Do old marble statues make you yawn? Does Renaissance art inspire you as much as drywall? London is full of museums, and if the more traditional artifacts found in the British Museum or National Portrait Gallery don't interest you, you may find what you're looking for among the city's lesser known and more surreal repositories for the past.
A good place to start for those looking to escape the ordinary would be the Wellcome Collection near Euston in central London. The museum was founded in 1932 by pharmacist and world traveller Sir Henry Wellcome to display the medical oddities he discovered around the world, a collection that includes shrunken heads, phallic amulets, and artificial limbs.
Interpreter Catherine Walker says one of the more attention-getting pieces is a well-preserved mummy that was kept intact by the dry mountainous climate of Peru.
"We didn't want to shy away from things that were unusual or pushed the boundaries of people's attitudes," she explains. "We did want to intrigue people, encourage curiosity, so we have objects of a sexual nature, we talk about death and things that push understanding about art, science, and medicine."
One piece that really pushes boundaries is "I Can't Help the Way I Feel," by John Isaacs. The sculpture depicts a morbidly obese person who has ballooned into a blob that can hardly be recognized as human. Walker explains the piece is more of a commentary on the human mind than the human body.
"It's like if you ever feel a feeling so strongly you feel as if it's taking you over," she says. "We get a lot of strong reactions. A lot of disgust, intrigue ... it gets people attention. People are drawn to it."
Travellers to London can find a more light-hearted break from the ordinary by visiting the Cartoon Museum, a small building not far from the British Library that depicts the evolution of British culture through cartoons from the 18th century to the present day. The building opened in 2006 and has since attracted 120,000 to 150,000 visitors according to curator Anita O'Brien.
The museum mainly focuses on British cartoons and many poke fun at leading politicians such as Margret Thatcher and Tony Blair. There are also comic books from decades past that people may remember from their childhood days. The museum attracts a wide mix of ages and nationalities, according to O'Brien.
The current exhibition features over 200 works by Steve Bell, a political cartoonist for British newspaper The Guardian. The left-wing ideals of Bell's paper reveal themselves in his work, especially the drawings of Conservative Prime Minister David Cameron with a giant condom on his head.
"It takes awhile for a cartoonist to figure how to approach a politician," explains O'Brien. "He went to a [Conservative] party conference in person and noticed how smooth [Cameron's] skin was, almost like a baby, and he has a very domed forehead. It seemed to work for him."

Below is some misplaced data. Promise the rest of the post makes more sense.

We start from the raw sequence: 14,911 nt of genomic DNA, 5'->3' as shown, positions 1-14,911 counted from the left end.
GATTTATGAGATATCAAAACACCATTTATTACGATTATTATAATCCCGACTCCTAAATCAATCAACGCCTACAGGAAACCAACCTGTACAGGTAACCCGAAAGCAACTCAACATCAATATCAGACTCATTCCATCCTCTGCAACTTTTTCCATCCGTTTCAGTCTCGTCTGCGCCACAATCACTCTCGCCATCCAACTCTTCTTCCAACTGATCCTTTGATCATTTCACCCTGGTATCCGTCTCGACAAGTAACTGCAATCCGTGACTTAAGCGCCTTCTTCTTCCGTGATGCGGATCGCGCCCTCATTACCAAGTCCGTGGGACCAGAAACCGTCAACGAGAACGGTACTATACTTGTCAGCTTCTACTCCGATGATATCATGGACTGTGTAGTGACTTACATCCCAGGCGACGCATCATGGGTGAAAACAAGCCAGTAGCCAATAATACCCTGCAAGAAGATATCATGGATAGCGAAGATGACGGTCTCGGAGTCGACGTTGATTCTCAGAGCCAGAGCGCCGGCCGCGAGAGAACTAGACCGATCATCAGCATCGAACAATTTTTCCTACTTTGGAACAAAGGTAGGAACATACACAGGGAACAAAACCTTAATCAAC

The museum hosts cartoon workshops for children and adults so you too can illustrate your political stance through funny drawings
On the south bank of the River Thames you can find the Clink Prison Museum, an interactive collection which attempts to put you in the shoes, or shackles, of a convicted criminal in the 16th century. The museum is housed in a former warehouse dating back to Victorian times, but before that it was the location of The Clink, London's infamous prison that's name became a generic word to describe any place where criminals are locked away.
Today's Clink is more like a haunted house than a museum. Although it has a few cases of prison-related artifacts, its main draw is the chance to touch, hold, and even wear replicas of torture instruments used from medieval times to 1780 when the original prison burnt down.
Visitors can try on thumb screws, wear a mask designed to hold still the tongue of gossipy women, and drag around the famous ball and chain. They also have a chance to be photographed with their head on a chopping block like the one used to execute Anne Boleyn or their feet clamped in blocks next to the mannequin of a sad looking inmate.
"I think it's something quite visceral about the shock of the extreme," says Alex Lyon, a Clink tour guide, when asked why people are drawn to such a dark place. "Whether it's the extreme of yuck, violence, horror, or sex, it's something quite animal in us and I think it would be disingenuous to deny that. I think it's a very human thing to want to find out about extreme things that can happen."